There are thousands of different Android powered devices, with different screen sizes, chip architectures, hardware configurations, and software versions. Unfortunately, segmentation is the price to pay for openness, and there are thousands ways your app can fail on different devices. Regardless of such huge segmentation, the majority of bugs are actually introduced because of logic errors. These bugs are easily prevented, as long as we get the basics right! Here's a quick rundown of the 10 most common mistakes Android developers make.
Google Glass promises to revolutionize how we use our devices to interact with the world. But from a developer's standpoint, what is so special about developing for the Glass? You'll be glad to know that the answer is "Nothing!" Here's a step-by-step tutorial that walks you through developing your first Google Glass app.
The popularity and usage of Scala is rapidly on the rise, as evidenced by the ever-increasing number of open positions for Scala developers. In this article, Toptal engineer Matt Hicks introduces you to the power and capabilities of the Scala language.
The recent resurgence in Artificial Intelligence has been powered in no small part by a new trend in machine learning, known as "Deep Learning". In this article, I'll introduce you to the key concepts and algorithms behind Deep Learning, beginning with the simplest building block.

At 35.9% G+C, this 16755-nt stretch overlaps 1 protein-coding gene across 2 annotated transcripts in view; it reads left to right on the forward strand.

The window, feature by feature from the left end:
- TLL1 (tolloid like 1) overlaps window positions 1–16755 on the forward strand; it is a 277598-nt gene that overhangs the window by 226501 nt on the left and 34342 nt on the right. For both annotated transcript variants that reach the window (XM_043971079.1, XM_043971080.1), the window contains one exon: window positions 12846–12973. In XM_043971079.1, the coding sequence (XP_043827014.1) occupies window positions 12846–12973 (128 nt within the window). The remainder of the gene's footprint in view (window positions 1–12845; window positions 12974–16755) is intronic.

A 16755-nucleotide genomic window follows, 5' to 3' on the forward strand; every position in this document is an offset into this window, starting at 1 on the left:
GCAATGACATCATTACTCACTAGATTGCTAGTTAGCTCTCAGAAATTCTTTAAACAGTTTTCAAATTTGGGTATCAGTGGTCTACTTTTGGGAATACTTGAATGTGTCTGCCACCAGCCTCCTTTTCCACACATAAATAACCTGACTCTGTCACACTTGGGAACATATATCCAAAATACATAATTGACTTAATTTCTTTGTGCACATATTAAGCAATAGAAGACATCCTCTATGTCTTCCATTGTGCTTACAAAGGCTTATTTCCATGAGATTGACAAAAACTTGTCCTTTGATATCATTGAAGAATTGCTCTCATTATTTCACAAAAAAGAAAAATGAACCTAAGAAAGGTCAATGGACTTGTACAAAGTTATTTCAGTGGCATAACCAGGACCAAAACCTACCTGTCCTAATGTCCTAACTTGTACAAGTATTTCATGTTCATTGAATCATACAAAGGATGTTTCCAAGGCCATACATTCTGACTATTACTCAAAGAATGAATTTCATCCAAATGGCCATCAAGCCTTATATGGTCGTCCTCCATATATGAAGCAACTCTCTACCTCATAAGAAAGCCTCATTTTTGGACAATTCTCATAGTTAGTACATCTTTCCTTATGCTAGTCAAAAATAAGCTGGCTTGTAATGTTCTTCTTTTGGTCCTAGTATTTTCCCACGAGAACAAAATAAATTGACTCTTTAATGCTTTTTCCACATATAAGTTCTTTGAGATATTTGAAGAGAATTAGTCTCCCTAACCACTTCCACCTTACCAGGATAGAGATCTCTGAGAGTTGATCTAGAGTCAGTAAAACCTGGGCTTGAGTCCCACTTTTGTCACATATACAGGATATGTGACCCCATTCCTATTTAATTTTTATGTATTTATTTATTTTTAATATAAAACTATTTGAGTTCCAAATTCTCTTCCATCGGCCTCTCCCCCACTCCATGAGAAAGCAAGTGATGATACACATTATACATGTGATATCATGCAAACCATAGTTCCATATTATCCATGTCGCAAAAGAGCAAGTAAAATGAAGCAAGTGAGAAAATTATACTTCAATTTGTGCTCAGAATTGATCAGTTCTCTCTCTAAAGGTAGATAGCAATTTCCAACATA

>If it ain't broke, don't fix it. It's a well known phrase, but as we know, most of the human technological progress was made by people who decided to fix what isn’t broken. Especially in the software industry one could argue that most of what we do is fixing what isn’t broken. Fixing functionality, improving the UI, improving speed and memory efficiency, adding features: these are all activities for which it is easy to see if they are worth doing, and then we argue for or against spending our time on them. However, there is an activity, which for the most part falls into a gray area: refactoring, and especially large scale refactoring.
Inexperienced programmers often think that Java's automatic garbage collection frees them from the burden of memory management. This is a common misperception: while the garbage collector does its best, it's entirely possible for even the best programmer to fall prey to crippling memory leaks. In this post, I'll explain how and why memory leaks occur in Java and outline an approach for detecting such leaks with the help of a visual interface.
From the very first days in our lives as programmers, we've all dealt with data structures: Arrays, linked lists, trees, sets, stacks and queues are our everyday companions, and the experienced programmer knows when and why to use them. In this article we'll see how an oft-neglected data structure, the trie, really shines in application domains with specific features, like word games.
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